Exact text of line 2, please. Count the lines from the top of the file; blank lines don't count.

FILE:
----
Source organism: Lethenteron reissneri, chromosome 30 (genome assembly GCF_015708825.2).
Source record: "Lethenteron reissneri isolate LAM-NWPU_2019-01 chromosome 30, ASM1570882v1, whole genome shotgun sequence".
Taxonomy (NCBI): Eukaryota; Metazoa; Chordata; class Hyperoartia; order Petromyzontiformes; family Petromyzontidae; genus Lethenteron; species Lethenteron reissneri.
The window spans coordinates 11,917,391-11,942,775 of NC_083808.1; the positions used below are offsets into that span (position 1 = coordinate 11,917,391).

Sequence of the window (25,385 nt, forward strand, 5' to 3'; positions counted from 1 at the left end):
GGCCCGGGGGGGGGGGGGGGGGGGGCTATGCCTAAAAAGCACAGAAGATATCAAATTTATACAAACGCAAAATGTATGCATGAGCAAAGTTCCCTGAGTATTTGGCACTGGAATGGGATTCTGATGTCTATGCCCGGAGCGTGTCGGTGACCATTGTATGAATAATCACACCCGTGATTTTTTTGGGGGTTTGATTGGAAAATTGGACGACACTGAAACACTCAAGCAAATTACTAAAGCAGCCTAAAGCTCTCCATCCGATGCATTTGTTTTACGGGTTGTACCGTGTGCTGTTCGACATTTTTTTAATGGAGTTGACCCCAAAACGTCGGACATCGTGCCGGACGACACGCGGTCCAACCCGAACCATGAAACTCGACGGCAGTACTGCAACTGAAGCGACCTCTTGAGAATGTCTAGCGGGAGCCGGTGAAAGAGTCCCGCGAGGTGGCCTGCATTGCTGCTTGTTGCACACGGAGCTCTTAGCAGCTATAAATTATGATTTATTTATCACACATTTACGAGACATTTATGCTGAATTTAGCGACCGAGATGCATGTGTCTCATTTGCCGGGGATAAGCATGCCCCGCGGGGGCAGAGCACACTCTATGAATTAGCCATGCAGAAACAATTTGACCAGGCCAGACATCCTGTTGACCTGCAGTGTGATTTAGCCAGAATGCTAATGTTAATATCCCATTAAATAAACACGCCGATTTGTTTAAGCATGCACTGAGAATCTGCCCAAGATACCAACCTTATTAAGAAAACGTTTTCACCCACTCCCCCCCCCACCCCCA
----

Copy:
Source record: "Lethenteron reissneri isolate LAM-NWPU_2019-01 chromosome 30, ASM1570882v1, whole genome shotgun sequence".